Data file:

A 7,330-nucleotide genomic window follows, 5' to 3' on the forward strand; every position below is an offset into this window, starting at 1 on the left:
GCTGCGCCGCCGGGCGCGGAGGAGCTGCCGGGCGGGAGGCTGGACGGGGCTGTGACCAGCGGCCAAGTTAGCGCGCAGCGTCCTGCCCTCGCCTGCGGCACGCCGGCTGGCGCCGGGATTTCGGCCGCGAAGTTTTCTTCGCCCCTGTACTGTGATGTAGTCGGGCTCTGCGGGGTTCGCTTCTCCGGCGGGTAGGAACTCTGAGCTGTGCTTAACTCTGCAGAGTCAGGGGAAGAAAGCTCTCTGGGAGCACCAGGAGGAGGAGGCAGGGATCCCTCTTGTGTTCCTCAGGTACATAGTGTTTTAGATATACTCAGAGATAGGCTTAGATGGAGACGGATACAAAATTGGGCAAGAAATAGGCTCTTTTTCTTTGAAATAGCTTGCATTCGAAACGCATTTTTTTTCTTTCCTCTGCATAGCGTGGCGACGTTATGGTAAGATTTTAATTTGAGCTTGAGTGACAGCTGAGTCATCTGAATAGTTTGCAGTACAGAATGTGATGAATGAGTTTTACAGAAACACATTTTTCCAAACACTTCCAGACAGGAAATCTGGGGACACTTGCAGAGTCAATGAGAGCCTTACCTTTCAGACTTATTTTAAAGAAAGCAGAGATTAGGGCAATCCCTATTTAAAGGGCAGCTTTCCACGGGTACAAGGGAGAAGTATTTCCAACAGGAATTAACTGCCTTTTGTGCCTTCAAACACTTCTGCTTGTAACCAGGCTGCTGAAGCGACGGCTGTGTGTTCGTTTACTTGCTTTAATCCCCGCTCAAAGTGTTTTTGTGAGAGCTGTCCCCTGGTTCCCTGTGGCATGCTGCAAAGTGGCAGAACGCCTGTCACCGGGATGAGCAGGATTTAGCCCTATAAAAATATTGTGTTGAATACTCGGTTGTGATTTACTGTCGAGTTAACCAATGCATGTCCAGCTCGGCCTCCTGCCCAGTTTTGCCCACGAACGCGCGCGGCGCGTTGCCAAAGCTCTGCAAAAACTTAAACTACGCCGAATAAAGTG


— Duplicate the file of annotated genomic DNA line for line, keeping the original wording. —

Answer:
A 7,330-nucleotide genomic window follows, 5' to 3' on the forward strand; every position below is an offset into this window, starting at 1 on the left:
GCTGCGCCGCCGGGCGCGGAGGAGCTGCCGGGCGGGAGGCTGGACGGGGCTGTGACCAGCGGCCAAGTTAGCGCGCAGCGTCCTGCCCTCGCCTGCGGCACGCCGGCTGGCGCCGGGATTTCGGCCGCGAAGTTTTCTTCGCCCCTGTACTGTGATGTAGTCGGGCTCTGCGGGGTTCGCTTCTCCGGCGGGTAGGAACTCTGAGCTGTGCTTAACTCTGCAGAGTCAGGGGAAGAAAGCTCTCTGGGAGCACCAGGAGGAGGAGGCAGGGATCCCTCTTGTGTTCCTCAGGTACATAGTGTTTTAGATATACTCAGAGATAGGCTTAGATGGAGACGGATACAAAATTGGGCAAGAAATAGGCTCTTTTTCTTTGAAATAGCTTGCATTCGAAACGCATTTTTTTTCTTTCCTCTGCATAGCGTGGCGACGTTATGGTAAGATTTTAATTTGAGCTTGAGTGACAGCTGAGTCATCTGAATAGTTTGCAGTACAGAATGTGATGAATGAGTTTTACAGAAACACATTTTTCCAAACACTTCCAGACAGGAAATCTGGGGACACTTGCAGAGTCAATGAGAGCCTTACCTTTCAGACTTATTTTAAAGAAAGCAGAGATTAGGGCAATCCCTATTTAAAGGGCAGCTTTCCACGGGTACAAGGGAGAAGTATTTCCAACAGGAATTAACTGCCTTTTGTGCCTTCAAACACTTCTGCTTGTAACCAGGCTGCTGAAGCGACGGCTGTGTGTTCGTTTACTTGCTTTAATCCCCGCTCAAAGTGTTTTTGTGAGAGCTGTCCCCTGGTTCCCTGTGGCATGCTGCAAAGTGGCAGAACGCCTGTCACCGGGATGAGCAGGATTTAGCCCTATAAAAATATTGTGTTGAATACTCGGTTGTGATTTACTGTCGAGTTAACCAATGCATGTCCAGCTCGGCCTCCTGCCCAGTTTTGCCCACGAACGCGCGCGGCGCGTTGCCAAAGCTCTGCAAAAACTTAAACTACGCCGAATAAAGTG